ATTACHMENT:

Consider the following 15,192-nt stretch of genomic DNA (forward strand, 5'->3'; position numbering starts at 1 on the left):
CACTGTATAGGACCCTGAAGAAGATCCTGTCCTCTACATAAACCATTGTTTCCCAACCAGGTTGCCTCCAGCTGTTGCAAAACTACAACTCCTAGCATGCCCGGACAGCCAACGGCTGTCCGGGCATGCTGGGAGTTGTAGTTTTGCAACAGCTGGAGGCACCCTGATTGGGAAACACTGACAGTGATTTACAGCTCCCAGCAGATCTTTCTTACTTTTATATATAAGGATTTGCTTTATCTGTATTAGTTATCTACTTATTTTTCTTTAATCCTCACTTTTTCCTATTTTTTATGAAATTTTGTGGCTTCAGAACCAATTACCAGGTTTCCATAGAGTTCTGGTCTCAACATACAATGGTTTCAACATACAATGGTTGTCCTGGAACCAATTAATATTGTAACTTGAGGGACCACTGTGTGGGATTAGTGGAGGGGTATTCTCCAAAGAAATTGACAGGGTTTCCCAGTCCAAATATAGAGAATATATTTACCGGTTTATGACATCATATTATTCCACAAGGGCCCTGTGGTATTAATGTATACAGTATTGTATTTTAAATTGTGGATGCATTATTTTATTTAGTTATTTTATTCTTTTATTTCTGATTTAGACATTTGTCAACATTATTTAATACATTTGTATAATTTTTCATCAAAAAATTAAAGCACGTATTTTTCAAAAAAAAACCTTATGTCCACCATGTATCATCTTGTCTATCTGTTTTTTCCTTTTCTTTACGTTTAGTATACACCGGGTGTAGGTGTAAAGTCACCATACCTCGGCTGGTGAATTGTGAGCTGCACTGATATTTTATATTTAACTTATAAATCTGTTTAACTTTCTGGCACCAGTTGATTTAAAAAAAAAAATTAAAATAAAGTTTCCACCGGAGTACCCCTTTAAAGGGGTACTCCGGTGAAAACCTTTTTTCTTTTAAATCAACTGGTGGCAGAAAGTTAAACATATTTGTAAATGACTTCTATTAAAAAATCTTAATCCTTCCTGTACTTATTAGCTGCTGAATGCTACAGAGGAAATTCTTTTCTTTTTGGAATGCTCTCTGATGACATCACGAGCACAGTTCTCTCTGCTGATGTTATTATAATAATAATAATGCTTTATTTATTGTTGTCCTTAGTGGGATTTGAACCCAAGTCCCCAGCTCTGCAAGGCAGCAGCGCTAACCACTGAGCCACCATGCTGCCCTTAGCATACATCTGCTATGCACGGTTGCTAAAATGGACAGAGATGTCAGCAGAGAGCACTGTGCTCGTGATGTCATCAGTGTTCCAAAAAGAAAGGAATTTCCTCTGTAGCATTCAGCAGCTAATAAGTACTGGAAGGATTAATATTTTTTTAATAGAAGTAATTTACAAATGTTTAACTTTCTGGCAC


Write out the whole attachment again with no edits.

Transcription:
Consider the following 15,192-nt stretch of genomic DNA (forward strand, 5'->3'; position numbering starts at 1 on the left):
CACTGTATAGGACCCTGAAGAAGATCCTGTCCTCTACATAAACCATTGTTTCCCAACCAGGTTGCCTCCAGCTGTTGCAAAACTACAACTCCTAGCATGCCCGGACAGCCAACGGCTGTCCGGGCATGCTGGGAGTTGTAGTTTTGCAACAGCTGGAGGCACCCTGATTGGGAAACACTGACAGTGATTTACAGCTCCCAGCAGATCTTTCTTACTTTTATATATAAGGATTTGCTTTATCTGTATTAGTTATCTACTTATTTTTCTTTAATCCTCACTTTTTCCTATTTTTTATGAAATTTTGTGGCTTCAGAACCAATTACCAGGTTTCCATAGAGTTCTGGTCTCAACATACAATGGTTTCAACATACAATGGTTGTCCTGGAACCAATTAATATTGTAACTTGAGGGACCACTGTGTGGGATTAGTGGAGGGGTATTCTCCAAAGAAATTGACAGGGTTTCCCAGTCCAAATATAGAGAATATATTTACCGGTTTATGACATCATATTATTCCACAAGGGCCCTGTGGTATTAATGTATACAGTATTGTATTTTAAATTGTGGATGCATTATTTTATTTAGTTATTTTATTCTTTTATTTCTGATTTAGACATTTGTCAACATTATTTAATACATTTGTATAATTTTTCATCAAAAAATTAAAGCACGTATTTTTCAAAAAAAAACCTTATGTCCACCATGTATCATCTTGTCTATCTGTTTTTTCCTTTTCTTTACGTTTAGTATACACCGGGTGTAGGTGTAAAGTCACCATACCTCGGCTGGTGAATTGTGAGCTGCACTGATATTTTATATTTAACTTATAAATCTGTTTAACTTTCTGGCACCAGTTGATTTAAAAAAAAAAATTAAAATAAAGTTTCCACCGGAGTACCCCTTTAAAGGGGTACTCCGGTGAAAACCTTTTTTCTTTTAAATCAACTGGTGGCAGAAAGTTAAACATATTTGTAAATGACTTCTATTAAAAAATCTTAATCCTTCCTGTACTTATTAGCTGCTGAATGCTACAGAGGAAATTCTTTTCTTTTTGGAATGCTCTCTGATGACATCACGAGCACAGTTCTCTCTGCTGATGTTATTATAATAATAATAATGCTTTATTTATTGTTGTCCTTAGTGGGATTTGAACCCAAGTCCCCAGCTCTGCAAGGCAGCAGCGCTAACCACTGAGCCACCATGCTGCCCTTAGCATACATCTGCTATGCACGGTTGCTAAAATGGACAGAGATGTCAGCAGAGAGCACTGTGCTCGTGATGTCATCAGTGTTCCAAAAAGAAAGGAATTTCCTCTGTAGCATTCAGCAGCTAATAAGTACTGGAAGGATTAATATTTTTTTAATAGAAGTAATTTACAAATGTTTAACTTTCTGGCAC